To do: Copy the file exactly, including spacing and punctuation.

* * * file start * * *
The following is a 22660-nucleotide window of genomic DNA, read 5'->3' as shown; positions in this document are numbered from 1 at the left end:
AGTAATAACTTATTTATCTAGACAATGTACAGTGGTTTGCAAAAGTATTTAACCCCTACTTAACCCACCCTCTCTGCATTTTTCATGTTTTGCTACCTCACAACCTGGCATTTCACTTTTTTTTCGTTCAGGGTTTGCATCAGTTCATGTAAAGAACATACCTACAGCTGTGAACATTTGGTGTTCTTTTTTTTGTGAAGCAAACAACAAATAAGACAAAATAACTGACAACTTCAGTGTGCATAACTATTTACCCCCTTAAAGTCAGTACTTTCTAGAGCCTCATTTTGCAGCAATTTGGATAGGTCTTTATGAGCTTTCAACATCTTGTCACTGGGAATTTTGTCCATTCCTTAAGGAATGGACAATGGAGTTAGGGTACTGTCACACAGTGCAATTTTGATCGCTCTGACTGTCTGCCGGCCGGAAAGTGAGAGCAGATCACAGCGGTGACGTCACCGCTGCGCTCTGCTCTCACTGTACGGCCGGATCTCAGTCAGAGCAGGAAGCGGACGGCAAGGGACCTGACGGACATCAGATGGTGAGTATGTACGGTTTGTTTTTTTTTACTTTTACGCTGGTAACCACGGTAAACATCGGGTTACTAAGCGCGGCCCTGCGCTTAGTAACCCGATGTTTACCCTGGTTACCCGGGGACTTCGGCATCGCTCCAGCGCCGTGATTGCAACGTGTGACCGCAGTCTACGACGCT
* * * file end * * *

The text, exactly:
The following is a 22660-nucleotide window of genomic DNA, read 5'->3' as shown; positions in this document are numbered from 1 at the left end:
AGTAATAACTTATTTATCTAGACAATGTACAGTGGTTTGCAAAAGTATTTAACCCCTACTTAACCCACCCTCTCTGCATTTTTCATGTTTTGCTACCTCACAACCTGGCATTTCACTTTTTTTTCGTTCAGGGTTTGCATCAGTTCATGTAAAGAACATACCTACAGCTGTGAACATTTGGTGTTCTTTTTTTTGTGAAGCAAACAACAAATAAGACAAAATAACTGACAACTTCAGTGTGCATAACTATTTACCCCCTTAAAGTCAGTACTTTCTAGAGCCTCATTTTGCAGCAATTTGGATAGGTCTTTATGAGCTTTCAACATCTTGTCACTGGGAATTTTGTCCATTCCTTAAGGAATGGACAATGGAGTTAGGGTACTGTCACACAGTGCAATTTTGATCGCTCTGACTGTCTGCCGGCCGGAAAGTGAGAGCAGATCACAGCGGTGACGTCACCGCTGCGCTCTGCTCTCACTGTACGGCCGGATCTCAGTCAGAGCAGGAAGCGGACGGCAAGGGACCTGACGGACATCAGATGGTGAGTATGTACGGTTTGTTTTTTTTTACTTTTACGCTGGTAACCACGGTAAACATCGGGTTACTAAGCGCGGCCCTGCGCTTAGTAACCCGATGTTTACCCTGGTTACCCGGGGACTTCGGCATCGCTCCAGCGCCGTGATTGCAACGTGTGACCGCAGTCTACGACGCT